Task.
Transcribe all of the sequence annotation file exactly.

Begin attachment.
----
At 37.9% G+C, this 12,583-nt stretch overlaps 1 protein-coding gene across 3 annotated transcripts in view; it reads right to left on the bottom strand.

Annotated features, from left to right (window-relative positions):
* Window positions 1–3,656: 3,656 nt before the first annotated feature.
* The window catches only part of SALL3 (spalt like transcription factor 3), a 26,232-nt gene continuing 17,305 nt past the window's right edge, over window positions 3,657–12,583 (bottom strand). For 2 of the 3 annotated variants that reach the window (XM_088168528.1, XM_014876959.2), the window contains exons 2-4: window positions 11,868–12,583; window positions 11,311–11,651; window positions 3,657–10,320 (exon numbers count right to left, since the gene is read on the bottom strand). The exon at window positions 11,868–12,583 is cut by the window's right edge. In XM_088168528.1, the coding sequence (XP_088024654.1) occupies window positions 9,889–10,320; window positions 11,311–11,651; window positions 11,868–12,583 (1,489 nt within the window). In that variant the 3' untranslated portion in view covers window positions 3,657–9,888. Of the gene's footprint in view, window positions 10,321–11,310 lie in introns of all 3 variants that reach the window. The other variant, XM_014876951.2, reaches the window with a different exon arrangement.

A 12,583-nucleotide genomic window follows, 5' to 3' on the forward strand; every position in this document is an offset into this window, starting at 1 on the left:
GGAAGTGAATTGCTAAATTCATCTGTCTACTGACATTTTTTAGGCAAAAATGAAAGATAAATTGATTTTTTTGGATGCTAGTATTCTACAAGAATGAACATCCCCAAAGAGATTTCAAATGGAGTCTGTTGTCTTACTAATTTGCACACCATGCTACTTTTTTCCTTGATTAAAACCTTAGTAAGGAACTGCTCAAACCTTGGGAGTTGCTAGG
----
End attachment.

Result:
At 37.9% G+C, this 12,583-nt stretch overlaps 1 protein-coding gene across 3 annotated transcripts in view; it reads right to left on the bottom strand.

Annotated features, from left to right (window-relative positions):
* Window positions 1–3,656: 3,656 nt before the first annotated feature.
* The window catches only part of SALL3 (spalt like transcription factor 3), a 26,232-nt gene continuing 17,305 nt past the window's right edge, over window positions 3,657–12,583 (bottom strand). For 2 of the 3 annotated variants that reach the window (XM_088168528.1, XM_014876959.2), the window contains exons 2-4: window positions 11,868–12,583; window positions 11,311–11,651; window positions 3,657–10,320 (exon numbers count right to left, since the gene is read on the bottom strand). The exon at window positions 11,868–12,583 is cut by the window's right edge. In XM_088168528.1, the coding sequence (XP_088024654.1) occupies window positions 9,889–10,320; window positions 11,311–11,651; window positions 11,868–12,583 (1,489 nt within the window). In that variant the 3' untranslated portion in view covers window positions 3,657–9,888. Of the gene's footprint in view, window positions 10,321–11,310 lie in introns of all 3 variants that reach the window. The other variant, XM_014876951.2, reaches the window with a different exon arrangement.

A 12,583-nucleotide genomic window follows, 5' to 3' on the forward strand; every position in this document is an offset into this window, starting at 1 on the left:
GGAAGTGAATTGCTAAATTCATCTGTCTACTGACATTTTTTAGGCAAAAATGAAAGATAAATTGATTTTTTTGGATGCTAGTATTCTACAAGAATGAACATCCCCAAAGAGATTTCAAATGGAGTCTGTTGTCTTACTAATTTGCACACCATGCTACTTTTTTCCTTGATTAAAACCTTAGTAAGGAACTGCTCAAACCTTGGGAGTTGCTAGG